Going forward it is likely that Alvarez's insane 5.00 K/BB ratio comes back down to earth because he doesn't strike out enough guys for that to be sustainable. However it doesn't mean that he won't be able to perform. In fact Kevin Goldstein said that, "Henderson Alvarez's ceiling is close to what Ricky Romero is today."

This is obviously quite encouraging for Alvarez's case because after a pretty terrible 2010 season Alvarez was forced to repeat HiA Dunedin and his prospect status seemed to have been permanently tarnished.

The Verdict:
There isn't nearly enough statistical evidence on Henderson Alvarez to do any real analysis. With that said considering what Kevin Goldstein said to be true, it isn't unreasonable to expect  at least No. 4 starter like production with the potential for much more, not only in 2012, but beyond.

WAR Prediction: 2.1


Dustin McGowan
Dustin is the miracle pitcher, the man who no one thought would ever return. All the odds were against him, but he battled through it and started his first MLB game in 3 years on September 6th. The narrative is with him, but now McGowan will once again have to face adversity. This adversity being the question of whether he'll actually be able to pitch. He didn't do to well in terms of stats at the end of 2011, but then again it was less than 25 innings.

The reports out of spring seem strong so far. After McGowan's first start today. Gregor Chisholm reported that he reached 96 MPH and was averaging around 93, which would be about where he was velocity wise, back in 2008. Mike Wilner also pointed out that, "[McGowan's] fastball had good life and the slider had great bite."

All of this is great in theory, but McGowan still has yet to consistently produce at the major league level since coming back from injury. He seems to have the same stuff, and on the FAN 590's JaysTalk Wilner noted that he felt "just like the other pitchers" in the sense that he wasn't be held back at all. As well he'll surely be given plenty of chances as he is essentially the Jo-Jo Reyes of 2012 being a starting pitcher who is out of options, which almost makes him a shoe in for a rotation spot. Just hopefully he doesn't take on Reyes' performance level as well.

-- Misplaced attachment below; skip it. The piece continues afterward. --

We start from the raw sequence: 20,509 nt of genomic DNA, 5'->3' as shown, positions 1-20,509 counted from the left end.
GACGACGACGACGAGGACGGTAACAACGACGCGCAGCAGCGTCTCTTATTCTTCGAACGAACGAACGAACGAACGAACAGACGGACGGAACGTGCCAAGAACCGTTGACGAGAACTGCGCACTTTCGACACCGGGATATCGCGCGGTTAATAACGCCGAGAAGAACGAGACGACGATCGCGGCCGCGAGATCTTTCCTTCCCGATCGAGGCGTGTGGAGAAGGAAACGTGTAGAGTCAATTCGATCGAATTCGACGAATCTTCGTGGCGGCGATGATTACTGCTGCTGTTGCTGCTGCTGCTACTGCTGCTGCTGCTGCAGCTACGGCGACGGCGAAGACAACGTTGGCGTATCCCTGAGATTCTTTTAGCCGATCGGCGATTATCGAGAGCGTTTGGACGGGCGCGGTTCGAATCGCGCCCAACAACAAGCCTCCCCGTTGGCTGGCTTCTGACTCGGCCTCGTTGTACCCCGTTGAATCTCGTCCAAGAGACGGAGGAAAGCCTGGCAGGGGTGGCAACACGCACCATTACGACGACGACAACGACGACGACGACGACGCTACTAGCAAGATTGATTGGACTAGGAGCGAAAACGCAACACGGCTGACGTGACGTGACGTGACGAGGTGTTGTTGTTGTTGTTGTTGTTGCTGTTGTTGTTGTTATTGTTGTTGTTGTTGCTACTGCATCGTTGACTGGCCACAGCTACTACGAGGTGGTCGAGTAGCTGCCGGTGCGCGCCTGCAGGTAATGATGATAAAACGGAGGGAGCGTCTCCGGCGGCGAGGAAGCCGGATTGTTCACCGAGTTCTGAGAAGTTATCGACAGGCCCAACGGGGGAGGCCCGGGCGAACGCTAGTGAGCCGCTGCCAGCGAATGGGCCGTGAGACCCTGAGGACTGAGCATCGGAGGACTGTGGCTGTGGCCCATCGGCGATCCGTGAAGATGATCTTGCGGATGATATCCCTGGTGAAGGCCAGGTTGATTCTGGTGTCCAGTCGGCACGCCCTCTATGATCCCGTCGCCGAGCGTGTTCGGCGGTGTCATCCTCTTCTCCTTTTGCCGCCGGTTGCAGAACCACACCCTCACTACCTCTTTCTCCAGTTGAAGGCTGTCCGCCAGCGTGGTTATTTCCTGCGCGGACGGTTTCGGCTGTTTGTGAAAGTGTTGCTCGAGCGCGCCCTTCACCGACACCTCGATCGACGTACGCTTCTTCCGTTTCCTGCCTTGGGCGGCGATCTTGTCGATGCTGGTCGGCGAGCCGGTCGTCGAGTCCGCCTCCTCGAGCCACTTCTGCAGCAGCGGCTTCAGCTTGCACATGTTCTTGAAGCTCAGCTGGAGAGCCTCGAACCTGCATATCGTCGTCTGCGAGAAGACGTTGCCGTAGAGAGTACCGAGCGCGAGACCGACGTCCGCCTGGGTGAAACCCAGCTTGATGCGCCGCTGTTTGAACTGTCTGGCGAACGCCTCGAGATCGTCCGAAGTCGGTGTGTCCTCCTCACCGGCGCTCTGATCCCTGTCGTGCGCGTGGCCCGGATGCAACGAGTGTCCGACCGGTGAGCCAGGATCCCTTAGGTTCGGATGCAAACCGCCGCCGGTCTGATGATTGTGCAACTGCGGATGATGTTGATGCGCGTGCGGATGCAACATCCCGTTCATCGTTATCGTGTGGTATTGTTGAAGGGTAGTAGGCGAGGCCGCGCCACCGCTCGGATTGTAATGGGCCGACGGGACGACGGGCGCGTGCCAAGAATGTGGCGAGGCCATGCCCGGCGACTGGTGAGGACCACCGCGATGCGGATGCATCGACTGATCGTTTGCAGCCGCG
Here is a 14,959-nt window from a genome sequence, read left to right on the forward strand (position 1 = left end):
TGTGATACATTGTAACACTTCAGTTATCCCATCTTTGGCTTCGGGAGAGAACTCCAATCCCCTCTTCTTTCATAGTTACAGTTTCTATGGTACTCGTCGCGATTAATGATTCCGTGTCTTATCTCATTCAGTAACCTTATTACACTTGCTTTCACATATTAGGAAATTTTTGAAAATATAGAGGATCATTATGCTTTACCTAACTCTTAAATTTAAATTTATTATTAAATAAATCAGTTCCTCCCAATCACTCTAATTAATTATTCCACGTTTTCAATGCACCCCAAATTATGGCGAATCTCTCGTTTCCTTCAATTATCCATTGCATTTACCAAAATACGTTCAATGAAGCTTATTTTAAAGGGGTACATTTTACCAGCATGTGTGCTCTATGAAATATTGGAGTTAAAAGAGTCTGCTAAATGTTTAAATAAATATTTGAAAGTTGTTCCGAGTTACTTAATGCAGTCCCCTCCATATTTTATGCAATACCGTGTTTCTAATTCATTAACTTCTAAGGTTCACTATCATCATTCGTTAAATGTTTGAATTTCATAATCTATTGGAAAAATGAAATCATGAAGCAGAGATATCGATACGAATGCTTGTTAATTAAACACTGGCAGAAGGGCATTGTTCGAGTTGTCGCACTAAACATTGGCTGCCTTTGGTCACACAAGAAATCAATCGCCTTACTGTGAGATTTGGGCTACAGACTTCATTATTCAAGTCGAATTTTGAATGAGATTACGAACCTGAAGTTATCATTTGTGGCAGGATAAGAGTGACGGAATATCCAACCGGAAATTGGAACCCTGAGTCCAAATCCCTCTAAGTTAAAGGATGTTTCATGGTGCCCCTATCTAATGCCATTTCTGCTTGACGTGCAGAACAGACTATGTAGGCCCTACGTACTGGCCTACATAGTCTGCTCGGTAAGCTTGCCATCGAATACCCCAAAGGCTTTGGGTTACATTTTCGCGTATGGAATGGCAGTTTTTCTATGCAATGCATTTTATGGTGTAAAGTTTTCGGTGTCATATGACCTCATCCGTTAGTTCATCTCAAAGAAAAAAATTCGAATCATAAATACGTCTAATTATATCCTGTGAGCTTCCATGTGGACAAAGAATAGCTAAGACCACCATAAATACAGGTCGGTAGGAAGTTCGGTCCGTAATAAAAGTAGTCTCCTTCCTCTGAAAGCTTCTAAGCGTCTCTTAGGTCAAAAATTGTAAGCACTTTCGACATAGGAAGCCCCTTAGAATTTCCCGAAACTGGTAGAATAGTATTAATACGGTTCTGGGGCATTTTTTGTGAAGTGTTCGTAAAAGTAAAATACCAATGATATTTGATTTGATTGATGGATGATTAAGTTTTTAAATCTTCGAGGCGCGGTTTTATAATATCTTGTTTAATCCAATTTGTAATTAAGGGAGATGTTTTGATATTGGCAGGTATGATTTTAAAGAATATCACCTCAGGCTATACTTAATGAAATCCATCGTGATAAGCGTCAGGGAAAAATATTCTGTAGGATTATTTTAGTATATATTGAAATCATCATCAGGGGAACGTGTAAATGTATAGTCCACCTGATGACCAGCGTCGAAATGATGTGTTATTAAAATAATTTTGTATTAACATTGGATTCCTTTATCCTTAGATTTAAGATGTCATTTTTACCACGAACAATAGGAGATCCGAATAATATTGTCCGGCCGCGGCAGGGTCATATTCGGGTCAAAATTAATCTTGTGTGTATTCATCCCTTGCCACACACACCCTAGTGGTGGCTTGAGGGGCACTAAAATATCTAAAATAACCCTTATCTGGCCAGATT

The Verdict:
I'm not really sure what to expect out of Dustin McGowan in 2012. He seems to be relatively similar in terms of stuff as he was in 2008. The only problem is he has yet to show that he can sustain that stuff over the course of a full game or over the course of the season. That right there could really be his Kryptonite this season, but it could also not matter at all. The only way to see what McGowan truly is will be innings and time and that won't come until the regular season.

WAR Prediction: 1.5 (Only because of a possible innings limit)
Kyle Drabek
Last, but certainly not least is the former top prospect Kyle Drabek. In a lot of ways Drabek is like Henderson Alvarez, but also different at the same time. They are similar in the fact that both have under 90 innings of MLB pitching experience and both have a possible No. 2 starter ceiling, but are polar opposites in terms of their production in their first taste of the big leagues. As stated before Alvarez was fantastic last year and well Drabek kind of wasn't.

However both have the same relative pitching ceiling, which why I thought both should have a chance to prove themselves in 2012. Obviously Alvarez has the edge having performed well in his big league time, but Drabek hasn't been terrible in Spring Training either and at this point I'd rather see him in the rotation that Cecil.

The reason being that at this point Cecil's ceiling appears to be a No. 3 starter at best and at this point he may not even reach it. Where as this year Drabek could be a serviceable No. 5 with upside for so much more.

The Verdict:
Unfortunately like Alvarez, with Drabek there isn't enough statistical evidence to do any real analysis. Instead we have to turn to the scouting reports, which are unsurprising high on Kyle Drabek. He still has the talent, he still has the stuff, he just needs the command, which I don't expect to come this year. Though with some repetition and major league innings it could very well be Drabek's year come 2013. In my opinion he just needs to be given a chance.

WAR Prediction: 0.8 (Only because I don't think he will get the chance)

Look for Part 2 of Projecting Performance, which will be on the Blue Jays Outfield, the post will likely come out sometime later this week. 

Sources: Fangraphs, Baseball Reference



6 comments:

  1. Nice write up Matt,

    I'm in agreement with Morrow, McGowan and Cecil ( although I don't see him having a #3 ceiling). I think people are being harsh on Romero as I see a pitcher who has found his strengths and is really hitting his stride. There could be a 4+WAR season. I still remember guys talking about how filthy his stuff is and that he was tough to catch because the ball moved so much.
    Even with your calculations we could see a This could be a 11WAR rotation how does that compare?

    ReplyDelete
  2. Awesome analysis! A very good read. Thanks.

    ReplyDelete
  3. Confused about this line:

    As well, though Romero's .242 BABIP may suggest otherwise, Romero actually seemed lucky in 2011.

    Generally speaking, an abnormally low BABIP would suggest that a pitcher did get lucky.

    ReplyDelete
  4. It is true that generally BABIP is a luck stat if you will, but the what I was trying to show is that it isn't the only one.

    A few others are things like LOB% and LD%. Romero's LOB% was absurdly high, which suggests he was lucky, and his LD% was absurdly low, which also suggests he was lucky.

    My point was that BABIP isn't the sole luck stat and if you look outside BABIP you would find other factors, such as LOB% and LD% which negate what is stated in the low BABIP.

    Hope that helps

    ReplyDelete
  5. That makes sense. The phrasing just made it sound like you were implying that his BABIP made him seem unlucky.

    ReplyDelete